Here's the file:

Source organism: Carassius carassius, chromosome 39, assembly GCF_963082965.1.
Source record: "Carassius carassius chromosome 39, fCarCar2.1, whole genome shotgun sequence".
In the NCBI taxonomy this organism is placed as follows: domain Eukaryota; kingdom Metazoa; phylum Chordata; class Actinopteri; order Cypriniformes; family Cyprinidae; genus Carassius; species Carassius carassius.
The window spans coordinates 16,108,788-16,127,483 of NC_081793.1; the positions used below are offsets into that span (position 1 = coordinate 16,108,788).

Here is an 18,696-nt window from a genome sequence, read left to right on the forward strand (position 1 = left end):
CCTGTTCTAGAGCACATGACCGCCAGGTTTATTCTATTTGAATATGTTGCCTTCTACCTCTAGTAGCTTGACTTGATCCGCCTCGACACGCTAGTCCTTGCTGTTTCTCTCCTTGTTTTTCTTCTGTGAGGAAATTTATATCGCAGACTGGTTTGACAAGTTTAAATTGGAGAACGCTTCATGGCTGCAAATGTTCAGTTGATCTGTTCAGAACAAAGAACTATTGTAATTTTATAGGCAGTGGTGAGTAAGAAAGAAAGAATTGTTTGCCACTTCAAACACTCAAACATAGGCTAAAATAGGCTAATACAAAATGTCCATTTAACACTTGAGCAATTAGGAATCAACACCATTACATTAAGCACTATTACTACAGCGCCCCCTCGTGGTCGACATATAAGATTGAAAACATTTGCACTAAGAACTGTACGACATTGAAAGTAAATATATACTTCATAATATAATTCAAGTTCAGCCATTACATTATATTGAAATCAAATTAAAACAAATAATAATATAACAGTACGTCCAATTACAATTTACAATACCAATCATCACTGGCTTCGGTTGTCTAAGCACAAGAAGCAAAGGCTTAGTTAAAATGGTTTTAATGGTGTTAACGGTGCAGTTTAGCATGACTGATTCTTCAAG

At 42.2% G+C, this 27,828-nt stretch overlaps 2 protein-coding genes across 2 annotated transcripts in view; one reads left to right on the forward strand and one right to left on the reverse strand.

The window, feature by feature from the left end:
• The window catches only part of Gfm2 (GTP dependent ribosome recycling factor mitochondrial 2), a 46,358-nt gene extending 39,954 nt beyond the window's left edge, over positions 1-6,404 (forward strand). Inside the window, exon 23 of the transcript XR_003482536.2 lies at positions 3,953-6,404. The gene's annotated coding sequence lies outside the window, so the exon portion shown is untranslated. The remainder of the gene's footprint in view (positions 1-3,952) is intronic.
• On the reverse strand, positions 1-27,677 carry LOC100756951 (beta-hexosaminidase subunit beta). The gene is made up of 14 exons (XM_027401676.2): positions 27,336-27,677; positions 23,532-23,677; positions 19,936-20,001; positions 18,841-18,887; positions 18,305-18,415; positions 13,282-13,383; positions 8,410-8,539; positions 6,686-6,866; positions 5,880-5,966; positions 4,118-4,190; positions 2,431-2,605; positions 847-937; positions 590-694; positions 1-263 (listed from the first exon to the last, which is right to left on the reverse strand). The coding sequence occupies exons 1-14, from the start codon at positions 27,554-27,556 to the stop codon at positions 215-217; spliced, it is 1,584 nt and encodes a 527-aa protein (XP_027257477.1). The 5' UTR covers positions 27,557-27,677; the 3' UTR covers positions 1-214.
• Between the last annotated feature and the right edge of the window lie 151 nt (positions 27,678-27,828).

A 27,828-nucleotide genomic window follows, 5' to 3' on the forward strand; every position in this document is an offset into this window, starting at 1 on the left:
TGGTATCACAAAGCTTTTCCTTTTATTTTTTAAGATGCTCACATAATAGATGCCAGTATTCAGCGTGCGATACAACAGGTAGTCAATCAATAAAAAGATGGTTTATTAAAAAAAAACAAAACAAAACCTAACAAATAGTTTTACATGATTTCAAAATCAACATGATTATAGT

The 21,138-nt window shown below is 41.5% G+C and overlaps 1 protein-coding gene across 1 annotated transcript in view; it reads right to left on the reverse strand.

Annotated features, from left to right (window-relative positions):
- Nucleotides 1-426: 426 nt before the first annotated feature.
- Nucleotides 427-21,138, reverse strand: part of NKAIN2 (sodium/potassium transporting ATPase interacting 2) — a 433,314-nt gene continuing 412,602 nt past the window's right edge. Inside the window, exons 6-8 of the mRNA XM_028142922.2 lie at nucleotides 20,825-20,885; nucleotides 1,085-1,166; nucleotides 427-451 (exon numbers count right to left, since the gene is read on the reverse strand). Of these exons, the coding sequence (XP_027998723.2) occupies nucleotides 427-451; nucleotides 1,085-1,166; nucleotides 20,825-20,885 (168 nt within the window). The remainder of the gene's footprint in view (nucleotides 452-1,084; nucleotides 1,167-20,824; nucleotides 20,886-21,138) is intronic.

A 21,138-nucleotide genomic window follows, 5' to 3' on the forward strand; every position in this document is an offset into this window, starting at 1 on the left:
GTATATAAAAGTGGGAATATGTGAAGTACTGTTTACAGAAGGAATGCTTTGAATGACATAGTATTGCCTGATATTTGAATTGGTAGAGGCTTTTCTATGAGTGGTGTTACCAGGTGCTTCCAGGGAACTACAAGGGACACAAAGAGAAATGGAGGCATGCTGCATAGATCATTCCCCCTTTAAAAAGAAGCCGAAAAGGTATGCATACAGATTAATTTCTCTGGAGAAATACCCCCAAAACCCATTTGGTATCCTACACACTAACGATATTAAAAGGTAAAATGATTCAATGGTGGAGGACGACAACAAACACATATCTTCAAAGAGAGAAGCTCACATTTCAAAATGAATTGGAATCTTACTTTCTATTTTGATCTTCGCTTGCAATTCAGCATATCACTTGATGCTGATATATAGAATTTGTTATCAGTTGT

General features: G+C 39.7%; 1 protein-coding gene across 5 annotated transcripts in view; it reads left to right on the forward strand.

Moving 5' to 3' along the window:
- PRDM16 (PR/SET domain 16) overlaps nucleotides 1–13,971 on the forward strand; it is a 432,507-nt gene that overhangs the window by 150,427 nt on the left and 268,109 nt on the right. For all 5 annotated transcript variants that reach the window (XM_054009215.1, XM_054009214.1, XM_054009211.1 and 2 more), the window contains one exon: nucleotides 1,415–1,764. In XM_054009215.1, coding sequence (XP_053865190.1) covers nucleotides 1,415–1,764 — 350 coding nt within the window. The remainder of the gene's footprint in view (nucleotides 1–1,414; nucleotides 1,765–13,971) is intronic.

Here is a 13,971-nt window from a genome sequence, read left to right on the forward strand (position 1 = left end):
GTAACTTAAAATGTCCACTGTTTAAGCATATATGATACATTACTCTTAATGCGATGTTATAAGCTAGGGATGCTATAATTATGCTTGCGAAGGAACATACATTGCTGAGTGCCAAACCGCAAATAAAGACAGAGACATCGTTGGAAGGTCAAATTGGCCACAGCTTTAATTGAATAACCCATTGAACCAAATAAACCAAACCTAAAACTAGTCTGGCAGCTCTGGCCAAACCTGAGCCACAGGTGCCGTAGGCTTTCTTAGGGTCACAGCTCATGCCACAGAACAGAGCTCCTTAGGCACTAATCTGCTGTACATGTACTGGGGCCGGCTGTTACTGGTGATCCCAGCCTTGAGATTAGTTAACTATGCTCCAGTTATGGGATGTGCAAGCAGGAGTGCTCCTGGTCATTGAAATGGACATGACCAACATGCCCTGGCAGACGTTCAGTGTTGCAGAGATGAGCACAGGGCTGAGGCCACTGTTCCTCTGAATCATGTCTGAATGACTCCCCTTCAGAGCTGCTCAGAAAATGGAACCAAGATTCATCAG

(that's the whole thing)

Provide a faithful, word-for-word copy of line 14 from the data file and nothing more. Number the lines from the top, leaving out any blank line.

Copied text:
The 21,138-nt window shown below is 41.5% G+C and overlaps 1 protein-coding gene across 1 annotated transcript in view; it reads right to left on the reverse strand.